|   |                        |
     |   +-------------------+    |
     |                       |    |
     v                       v    v
+-----------+             +-----------+
|    BGP    |             |    BGP    |
|   ASBR1   |    . . .    |   ASBR2   |
+-----------+             +-----------+
Figure 3: Selective iBGP NH rewrite

5.2. Single-hop eBGP

In Figure 2 the ASBR{1,5} and ASBR{2,5} links are examples for single-hop eBGP advertisements.

5.3. Multi-hop eBGP

Todays operational practice for load-sharing across parallel links is to configure a single multi-hop eBGP session between a pair of routers. The IP addresses for the Multi-hop eBGP session are typically sourced from the loopback IP interfaces. Note that those IP addresses do not share an IP subnet. Most often those loopback IP addresses are most specific host routes. Since the BGP next-hops of the received BGP service routes are typically rewritten to the remote routers loopback IP address they cannot get immediatly resolved by the receiving router. To overcome this, the operator configures a static route with next-hops pointing to each of the remote-IP addresses of the underlying links.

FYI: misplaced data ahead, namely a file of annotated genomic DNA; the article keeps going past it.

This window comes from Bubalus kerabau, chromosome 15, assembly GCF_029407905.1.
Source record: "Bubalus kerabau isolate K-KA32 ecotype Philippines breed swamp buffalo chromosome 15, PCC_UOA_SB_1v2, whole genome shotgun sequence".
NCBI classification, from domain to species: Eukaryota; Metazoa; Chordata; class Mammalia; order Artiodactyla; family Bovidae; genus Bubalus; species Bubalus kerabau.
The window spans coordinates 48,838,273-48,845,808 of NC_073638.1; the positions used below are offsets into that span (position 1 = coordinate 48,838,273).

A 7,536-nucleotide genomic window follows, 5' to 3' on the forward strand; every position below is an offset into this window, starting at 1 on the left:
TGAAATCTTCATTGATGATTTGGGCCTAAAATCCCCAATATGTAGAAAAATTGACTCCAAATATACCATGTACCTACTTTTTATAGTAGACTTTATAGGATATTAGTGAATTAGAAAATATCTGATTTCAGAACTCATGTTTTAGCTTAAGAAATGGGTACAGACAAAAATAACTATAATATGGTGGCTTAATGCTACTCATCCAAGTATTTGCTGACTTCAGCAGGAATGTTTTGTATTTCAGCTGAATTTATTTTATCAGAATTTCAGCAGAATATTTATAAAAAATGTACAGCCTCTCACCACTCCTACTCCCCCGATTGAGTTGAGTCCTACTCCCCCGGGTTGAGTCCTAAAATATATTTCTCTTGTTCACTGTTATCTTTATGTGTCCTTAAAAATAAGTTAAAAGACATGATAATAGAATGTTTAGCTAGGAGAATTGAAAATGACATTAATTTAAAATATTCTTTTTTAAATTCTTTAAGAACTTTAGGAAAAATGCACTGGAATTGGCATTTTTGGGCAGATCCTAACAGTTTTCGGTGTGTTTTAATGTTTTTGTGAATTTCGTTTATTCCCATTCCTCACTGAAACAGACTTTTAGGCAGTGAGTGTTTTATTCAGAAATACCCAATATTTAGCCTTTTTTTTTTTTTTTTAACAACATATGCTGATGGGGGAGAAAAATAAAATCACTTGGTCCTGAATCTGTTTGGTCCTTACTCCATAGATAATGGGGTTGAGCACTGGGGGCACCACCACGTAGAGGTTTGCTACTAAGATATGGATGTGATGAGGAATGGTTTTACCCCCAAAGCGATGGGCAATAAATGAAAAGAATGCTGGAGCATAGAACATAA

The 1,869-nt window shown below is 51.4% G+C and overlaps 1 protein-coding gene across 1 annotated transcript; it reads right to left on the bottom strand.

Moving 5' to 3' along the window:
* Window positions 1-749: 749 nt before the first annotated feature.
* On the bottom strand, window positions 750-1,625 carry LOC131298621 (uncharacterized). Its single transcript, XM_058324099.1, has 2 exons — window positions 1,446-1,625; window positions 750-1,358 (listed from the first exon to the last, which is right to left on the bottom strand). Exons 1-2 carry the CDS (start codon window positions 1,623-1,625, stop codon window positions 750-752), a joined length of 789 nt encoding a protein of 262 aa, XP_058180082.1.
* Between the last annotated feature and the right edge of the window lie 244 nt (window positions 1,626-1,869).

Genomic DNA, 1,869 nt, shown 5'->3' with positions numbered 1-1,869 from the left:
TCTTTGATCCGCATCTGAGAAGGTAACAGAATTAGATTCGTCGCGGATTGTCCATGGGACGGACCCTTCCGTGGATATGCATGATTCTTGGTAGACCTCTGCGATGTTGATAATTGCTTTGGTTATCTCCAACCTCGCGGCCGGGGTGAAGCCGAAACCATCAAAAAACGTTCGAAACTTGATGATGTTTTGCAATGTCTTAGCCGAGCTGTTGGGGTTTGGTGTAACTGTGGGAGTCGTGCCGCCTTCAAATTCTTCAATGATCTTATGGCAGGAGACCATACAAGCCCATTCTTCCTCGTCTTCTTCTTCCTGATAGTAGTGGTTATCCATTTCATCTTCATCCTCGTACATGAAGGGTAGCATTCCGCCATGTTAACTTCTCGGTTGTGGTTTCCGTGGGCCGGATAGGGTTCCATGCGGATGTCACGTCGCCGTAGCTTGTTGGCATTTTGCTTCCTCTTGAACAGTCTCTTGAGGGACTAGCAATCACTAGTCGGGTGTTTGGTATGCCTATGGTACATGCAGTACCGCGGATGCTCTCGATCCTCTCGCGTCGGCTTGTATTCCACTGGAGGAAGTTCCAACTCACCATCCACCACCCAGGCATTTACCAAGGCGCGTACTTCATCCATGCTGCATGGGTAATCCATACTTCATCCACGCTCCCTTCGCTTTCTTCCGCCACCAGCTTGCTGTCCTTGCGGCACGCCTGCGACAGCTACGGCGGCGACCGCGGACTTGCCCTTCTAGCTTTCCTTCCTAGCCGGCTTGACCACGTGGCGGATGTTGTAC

In Figure 2 both ASBR{1,3} links are examples of a multi-hop eBGP advertisement. In order to advertise a distinct label for a common FEC throughout the iBGP mesh, ASBR1 and all the receiving iBGP routers need to support the BGP Add-paths extension. [RFC7911].

5.4. Grouping of Peers

In addition to offering a distinct BGP-LU label for each egress link, an ASBR MAY want to advertise a BGP-LU label which represents a load-balancing forwarding action across a set of peers. The difference is here that the ingress node gives up individual link control, but rather delegates the load-balancing decision to a particular egress router which has the freedom to send the traffic down to any link in the Peer Set as identified by the BGP-LU label.

Assume that ASBR1 wants to advertise a label identifying the Peer Set {ASBR3, ASBR4, ASBR5}.

Finally ASBR1 programs a MPLS forwarding state of 'POP and load-balance' to {,,,} for the advertised label 104.